What can I expect first?

When your baby arrives on the unit, we’ll continue to stabilize him or her. We’ll also start any other treatment your baby might need. You’ll be able to see your child as soon as possible. We’ll give you information about your baby’s condition and what to expect in the next few hours.

What will my baby look like?

Your baby may look different from the healthy, full term newborn you were expecting. Every baby is unique. It can be reassuring for you to understand what the equipment around your baby is used for, and what to expect. Please note that a member of your child’s care team can also answer any questions you may have about equipment and what you can do to help support your child in the hospital setting.

Most babies in the NICU are cared for in an incubator. This is a large plastic-walled bed. The incubator is important to keep your baby warm, and provide humidity (if needed). It puts moisture in the air to protect his or her skin if premature. It also helps protect him or her from environmental noise or excessive light. Your baby may be naked (except for a diaper) inside the incubator. This allows the medical team to watch him closely while keeping him warm. Once the medical team considers your baby ready , he will be moved from the incubator into an open crib. Even if your baby is in the incubator, you will be able to touch him or her. You will also be able to enjoy some skin to skin time, when it’s considered safe to do so by the medical team. The good news is that even small babies that need some respiratory support can still do skin to skin with a parent.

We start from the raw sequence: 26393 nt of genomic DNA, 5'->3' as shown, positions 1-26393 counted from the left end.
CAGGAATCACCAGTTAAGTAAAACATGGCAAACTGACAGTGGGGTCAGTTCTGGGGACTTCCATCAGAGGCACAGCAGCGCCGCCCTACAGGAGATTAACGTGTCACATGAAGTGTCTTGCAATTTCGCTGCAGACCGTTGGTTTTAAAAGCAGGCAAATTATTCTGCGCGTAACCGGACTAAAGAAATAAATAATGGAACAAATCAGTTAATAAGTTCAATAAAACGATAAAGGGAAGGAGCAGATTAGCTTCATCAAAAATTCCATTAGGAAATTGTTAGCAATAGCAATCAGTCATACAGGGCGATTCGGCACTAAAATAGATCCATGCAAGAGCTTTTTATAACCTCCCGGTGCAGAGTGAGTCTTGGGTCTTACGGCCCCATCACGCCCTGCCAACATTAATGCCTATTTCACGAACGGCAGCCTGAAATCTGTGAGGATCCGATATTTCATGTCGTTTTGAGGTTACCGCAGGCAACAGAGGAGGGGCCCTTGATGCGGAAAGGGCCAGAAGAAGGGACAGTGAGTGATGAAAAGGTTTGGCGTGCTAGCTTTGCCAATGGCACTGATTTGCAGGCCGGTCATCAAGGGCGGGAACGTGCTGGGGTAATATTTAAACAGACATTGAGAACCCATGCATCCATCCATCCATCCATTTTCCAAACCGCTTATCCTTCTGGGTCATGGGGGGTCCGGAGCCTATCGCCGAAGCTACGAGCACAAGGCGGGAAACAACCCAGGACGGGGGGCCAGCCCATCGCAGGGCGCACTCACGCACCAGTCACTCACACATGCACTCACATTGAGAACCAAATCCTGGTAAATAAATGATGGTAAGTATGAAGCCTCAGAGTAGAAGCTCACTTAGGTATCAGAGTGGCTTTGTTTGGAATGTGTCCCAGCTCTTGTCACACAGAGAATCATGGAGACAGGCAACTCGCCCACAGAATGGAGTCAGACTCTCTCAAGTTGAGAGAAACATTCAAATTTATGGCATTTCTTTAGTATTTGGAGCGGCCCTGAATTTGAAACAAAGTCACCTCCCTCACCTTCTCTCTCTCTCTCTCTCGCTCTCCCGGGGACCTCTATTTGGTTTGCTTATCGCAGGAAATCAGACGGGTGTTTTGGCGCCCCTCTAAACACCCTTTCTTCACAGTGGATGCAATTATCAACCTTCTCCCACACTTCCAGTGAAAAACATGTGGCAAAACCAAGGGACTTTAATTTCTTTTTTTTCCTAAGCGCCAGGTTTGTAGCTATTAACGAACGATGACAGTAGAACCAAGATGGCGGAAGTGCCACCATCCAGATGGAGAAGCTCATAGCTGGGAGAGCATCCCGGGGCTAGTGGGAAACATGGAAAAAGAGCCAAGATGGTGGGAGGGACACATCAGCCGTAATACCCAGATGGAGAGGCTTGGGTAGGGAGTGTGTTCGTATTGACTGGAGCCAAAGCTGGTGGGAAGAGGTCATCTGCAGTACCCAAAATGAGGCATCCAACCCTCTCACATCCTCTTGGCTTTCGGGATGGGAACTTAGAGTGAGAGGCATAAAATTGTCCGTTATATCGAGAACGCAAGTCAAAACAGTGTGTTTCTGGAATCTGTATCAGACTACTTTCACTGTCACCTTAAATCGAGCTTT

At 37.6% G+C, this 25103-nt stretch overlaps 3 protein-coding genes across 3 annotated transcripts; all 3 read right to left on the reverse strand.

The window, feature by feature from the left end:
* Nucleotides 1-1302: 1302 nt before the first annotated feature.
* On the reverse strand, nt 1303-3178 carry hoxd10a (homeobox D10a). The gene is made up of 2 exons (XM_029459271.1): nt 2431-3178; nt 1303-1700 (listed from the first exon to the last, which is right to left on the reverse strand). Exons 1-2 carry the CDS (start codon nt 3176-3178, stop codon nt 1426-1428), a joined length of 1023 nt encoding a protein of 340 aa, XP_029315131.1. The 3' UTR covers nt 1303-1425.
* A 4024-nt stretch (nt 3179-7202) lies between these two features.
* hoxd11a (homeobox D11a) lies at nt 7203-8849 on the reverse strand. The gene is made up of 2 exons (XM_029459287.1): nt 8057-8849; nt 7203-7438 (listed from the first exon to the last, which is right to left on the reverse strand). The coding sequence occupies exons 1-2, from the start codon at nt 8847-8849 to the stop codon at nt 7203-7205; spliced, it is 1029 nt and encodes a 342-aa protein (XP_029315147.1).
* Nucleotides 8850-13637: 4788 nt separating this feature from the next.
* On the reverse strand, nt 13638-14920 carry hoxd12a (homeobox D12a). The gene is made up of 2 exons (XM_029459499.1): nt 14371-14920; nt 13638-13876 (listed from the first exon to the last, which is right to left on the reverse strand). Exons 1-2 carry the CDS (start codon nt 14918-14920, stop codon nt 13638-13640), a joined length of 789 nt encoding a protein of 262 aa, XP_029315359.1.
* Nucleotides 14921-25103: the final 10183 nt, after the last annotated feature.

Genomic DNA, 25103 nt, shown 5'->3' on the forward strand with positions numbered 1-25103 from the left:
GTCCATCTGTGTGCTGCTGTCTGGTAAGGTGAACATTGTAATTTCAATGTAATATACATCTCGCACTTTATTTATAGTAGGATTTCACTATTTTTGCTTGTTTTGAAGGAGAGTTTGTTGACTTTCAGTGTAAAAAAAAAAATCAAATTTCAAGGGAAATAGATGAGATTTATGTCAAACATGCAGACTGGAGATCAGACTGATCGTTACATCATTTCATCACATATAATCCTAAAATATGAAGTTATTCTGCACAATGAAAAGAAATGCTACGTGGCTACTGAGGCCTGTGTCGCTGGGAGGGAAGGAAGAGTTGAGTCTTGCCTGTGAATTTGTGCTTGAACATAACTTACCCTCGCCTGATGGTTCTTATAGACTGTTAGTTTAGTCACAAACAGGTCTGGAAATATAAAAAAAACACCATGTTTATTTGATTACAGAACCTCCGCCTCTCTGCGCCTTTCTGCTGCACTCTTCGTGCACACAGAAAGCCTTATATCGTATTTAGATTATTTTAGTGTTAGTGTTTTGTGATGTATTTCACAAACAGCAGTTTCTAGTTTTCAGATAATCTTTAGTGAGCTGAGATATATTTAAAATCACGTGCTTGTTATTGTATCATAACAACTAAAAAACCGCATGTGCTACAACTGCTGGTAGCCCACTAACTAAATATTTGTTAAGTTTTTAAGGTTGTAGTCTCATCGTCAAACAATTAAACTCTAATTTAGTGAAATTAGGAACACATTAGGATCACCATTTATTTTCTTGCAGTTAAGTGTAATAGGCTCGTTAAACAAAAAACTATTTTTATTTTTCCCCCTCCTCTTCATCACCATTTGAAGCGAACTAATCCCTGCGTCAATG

Regardless of your baby’s health status, it’s very important that you expose your baby to quality sounds. We encourage you to speak to your baby, read books and sing songs – this is very important for their language development and will allow him to get to know you better.

What can I do to participate in my child's care?

Parents can sometimes experience feelings of helplessness when their child is receiving care in the NICU. It’s important to note that as parents or guardians, you are the most important people in your baby’s life and play a very important role in your child’s hospital stay. We encourage you to be with your baby as much as you can and participate in your child’s care as much as possible.